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    Rare Celestial Event: Blue Moon and Supermoon Combo in August

    Witness a rare cosmic display as a Supermoon meets the Blue Moon in August’s night sky. Learn about these lunar wonders and their captivating effects.

    A Celestial Spectacle: Blue Moon and Dual Supermoons

    Skywatchers are in for a treat on the night of August 30th-31st, as a rare astronomical event will grace the heavens. A unique combination of lunar occurrences will result in a remarkable sight – a Supermoon, appearing larger and more orange, and the second full moon of the month, known as a Blue Moon.

    Supermoon’s Close Encounter

    During this event, a Supermoon will grace the night sky, when the full moon is at its closest point to Earth. The term Supermoon is used when the moon is approximately 360,000 kilometers from Earth. This time around, it will be at a mere 357,344 kilometers.

    Lunar Orbits and Illusions

    The moon’s elliptical orbit around Earth leads to variations in its distance from our planet, resulting in perceptions of its size changing. When closer, the moon appears larger; when farther, it seems smaller. Damian Jabłeka from the Silesian Planetarium explains that these variations give rise to Supermoons and Minimoons.

    The Blue Moon Phenomenon

    August brings not one, but two full moons this year, with the first on August 1st. This calendar anomaly of two full moons in a single month is referred to as a Blue Moon. The term “once in a blue moon” finds fitting context here.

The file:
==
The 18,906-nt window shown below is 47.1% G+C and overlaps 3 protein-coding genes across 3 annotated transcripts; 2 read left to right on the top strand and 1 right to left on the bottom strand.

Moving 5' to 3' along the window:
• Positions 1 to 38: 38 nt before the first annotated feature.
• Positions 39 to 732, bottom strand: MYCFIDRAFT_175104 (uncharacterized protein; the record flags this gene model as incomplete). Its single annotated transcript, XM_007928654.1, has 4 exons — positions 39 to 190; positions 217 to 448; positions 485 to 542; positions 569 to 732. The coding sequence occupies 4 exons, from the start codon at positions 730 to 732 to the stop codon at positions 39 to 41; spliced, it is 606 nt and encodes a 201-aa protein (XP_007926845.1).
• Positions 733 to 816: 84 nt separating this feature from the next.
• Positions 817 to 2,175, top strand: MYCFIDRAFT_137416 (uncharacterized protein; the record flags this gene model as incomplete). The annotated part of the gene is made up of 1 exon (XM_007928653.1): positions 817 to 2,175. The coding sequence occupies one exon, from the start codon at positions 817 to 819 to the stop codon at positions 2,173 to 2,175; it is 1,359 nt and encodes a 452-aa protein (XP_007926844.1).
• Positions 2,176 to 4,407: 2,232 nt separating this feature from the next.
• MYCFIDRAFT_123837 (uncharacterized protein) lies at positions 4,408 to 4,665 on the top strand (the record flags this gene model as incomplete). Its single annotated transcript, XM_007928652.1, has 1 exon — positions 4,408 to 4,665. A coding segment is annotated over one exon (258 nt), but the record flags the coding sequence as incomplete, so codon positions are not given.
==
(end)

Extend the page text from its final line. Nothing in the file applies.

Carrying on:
The Unique August Blue Moon

    What makes this August’s Blue Moon even more exceptional is the occurrence of consecutive Supermoons instead of regular full moons. This alignment is truly a rare spectacle.

    A Not-So-Blue Blue Moon

    Contrary to its name, the Blue Moon won’t actually appear blue. Atmospheric effects during moonrise and moonset will give it an orange hue, and our perception might even make it seem gigantic.

    Captivating Lunar Observation

    Clear skies permitting, the Moon will be visible throughout the night, rising as the Sun sets on the opposite side. Observers are advised to check the moonrise location a day prior, as it will shift slightly the next evening.

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